3. I am very glad you appreciate how God created you and I wish a lot of black women to be like you. To value themselves and be proud who they are. My husband is a black man and he is the best man I ever met. Wish you all God’s blessings and to be an inspiration for other women.

  4. I struggle knowing there are still young black women out there who feel even slightly inadequate compared to their white sisters. It’s not right. Going by some of the other comments here I thought you and your followers might like to read about these amazing Tuareg women of the Sahara…they are inspirational!

    http://www.dailymail.co.uk/news/article-3131511/Sex-Sahara-Striking-photographs-mysterious-Islamic-tribe-women-embrace-sexual-freedoms-dictate-gets-divorce-don-t-wear-veil-men-want-beautiful-faces.html

  5. I appreciate your honesty. I can’t say Iknow what it’s like to be a black woman in this world, but I’m a ethnic minority too and woman. I understand race issues and privileges, historical traumas, and violence that occurs in our communities. Although I’m not a black woman, I do believe in uplifting each other communities and i stand with the black community !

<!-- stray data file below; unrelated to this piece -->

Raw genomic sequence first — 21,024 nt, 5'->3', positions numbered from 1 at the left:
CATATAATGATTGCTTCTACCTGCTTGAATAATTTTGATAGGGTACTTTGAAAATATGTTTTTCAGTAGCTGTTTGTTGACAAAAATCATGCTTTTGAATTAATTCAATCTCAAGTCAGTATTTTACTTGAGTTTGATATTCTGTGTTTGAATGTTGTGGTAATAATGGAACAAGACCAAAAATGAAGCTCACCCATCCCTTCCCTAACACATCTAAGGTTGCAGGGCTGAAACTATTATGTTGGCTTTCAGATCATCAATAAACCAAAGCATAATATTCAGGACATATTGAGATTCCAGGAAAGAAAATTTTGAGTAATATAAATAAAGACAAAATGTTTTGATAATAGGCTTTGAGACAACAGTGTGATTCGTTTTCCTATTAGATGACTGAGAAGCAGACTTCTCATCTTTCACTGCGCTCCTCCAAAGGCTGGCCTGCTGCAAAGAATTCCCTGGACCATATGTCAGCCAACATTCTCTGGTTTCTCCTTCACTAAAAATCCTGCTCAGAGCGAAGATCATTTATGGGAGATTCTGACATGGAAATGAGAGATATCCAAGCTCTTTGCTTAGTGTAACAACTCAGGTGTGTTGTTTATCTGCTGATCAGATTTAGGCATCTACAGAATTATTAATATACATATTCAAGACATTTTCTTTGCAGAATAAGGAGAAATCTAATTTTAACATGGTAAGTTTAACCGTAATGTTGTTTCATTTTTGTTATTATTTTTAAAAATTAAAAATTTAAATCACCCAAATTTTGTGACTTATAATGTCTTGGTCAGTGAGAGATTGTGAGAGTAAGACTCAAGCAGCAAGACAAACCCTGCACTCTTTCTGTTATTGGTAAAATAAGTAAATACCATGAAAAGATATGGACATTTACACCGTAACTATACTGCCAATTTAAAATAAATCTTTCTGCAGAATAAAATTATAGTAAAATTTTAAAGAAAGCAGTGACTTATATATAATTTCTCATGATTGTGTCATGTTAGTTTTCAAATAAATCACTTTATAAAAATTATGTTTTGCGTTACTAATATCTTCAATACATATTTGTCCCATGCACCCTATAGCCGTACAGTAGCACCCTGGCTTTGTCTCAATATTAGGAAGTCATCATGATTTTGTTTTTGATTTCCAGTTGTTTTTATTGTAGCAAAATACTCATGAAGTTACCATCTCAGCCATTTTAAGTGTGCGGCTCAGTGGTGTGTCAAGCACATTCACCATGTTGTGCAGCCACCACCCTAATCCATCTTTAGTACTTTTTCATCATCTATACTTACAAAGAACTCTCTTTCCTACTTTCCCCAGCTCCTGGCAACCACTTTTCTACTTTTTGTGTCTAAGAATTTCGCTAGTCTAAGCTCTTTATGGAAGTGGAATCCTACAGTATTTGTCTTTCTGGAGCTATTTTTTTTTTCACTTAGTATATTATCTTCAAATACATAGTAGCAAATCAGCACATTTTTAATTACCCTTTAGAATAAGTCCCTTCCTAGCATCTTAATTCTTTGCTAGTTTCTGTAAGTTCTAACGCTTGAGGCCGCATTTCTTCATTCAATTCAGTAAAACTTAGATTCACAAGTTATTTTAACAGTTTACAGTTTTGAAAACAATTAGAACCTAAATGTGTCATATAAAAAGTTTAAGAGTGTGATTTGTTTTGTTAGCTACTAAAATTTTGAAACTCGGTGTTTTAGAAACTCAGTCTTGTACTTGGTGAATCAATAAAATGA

• Thank you for your support. Even though I speak for black woman, I also speak for anyone who have struggled because of who they are in the eye of society. It takes a lot of wisdom to acknowledge the struggle that is faced by other people besides yourself.

  6. Though dark-skinned, in you, as in everyone, there’s a light, that none can ever quench except you allow. I’m glad you haven’t.
    Cheers powerful black woman in America, as you journey living life.
    You are a young black woman in America, and proud to be.
    I am a young black woman in Cameroon and proud to be.
    Black is powerful; black got courage; black got skill; Black is Beauty!

  7. I appreciate all of this reflection and your strong affirmation in the last paragraph as the gift and wonder as as being a young black women in America. of being. Although I am a white male, with all the privilege (and baggage) that comes with I have 4 First Nations (indigenous) nieces, and occasionally know they struggle at times. The youngest one (at 11) commented recently how she felt she her skin was too dark. The eldest (at 26) dances with an native activist group called Butterflies in Spirit, to help raise awareness of Canada’s missing and murdered indigenous women. I commit my myself to be with my nieces, and you and all women (and men) of all colors, creeds, & walks of life. In peace, faith, love & hope.

  8. I love love love this piece. Honestly coming from a childhood in Jamaica, where colorism is rampant, to here where colorism is rampant in addition to racial injustices plus people telling you that it doesn’t exist is and has been bizarre to me. I’ve grown to love myself, and I’m truly happy that you’ve gotten to do the same. Cheers and good luck!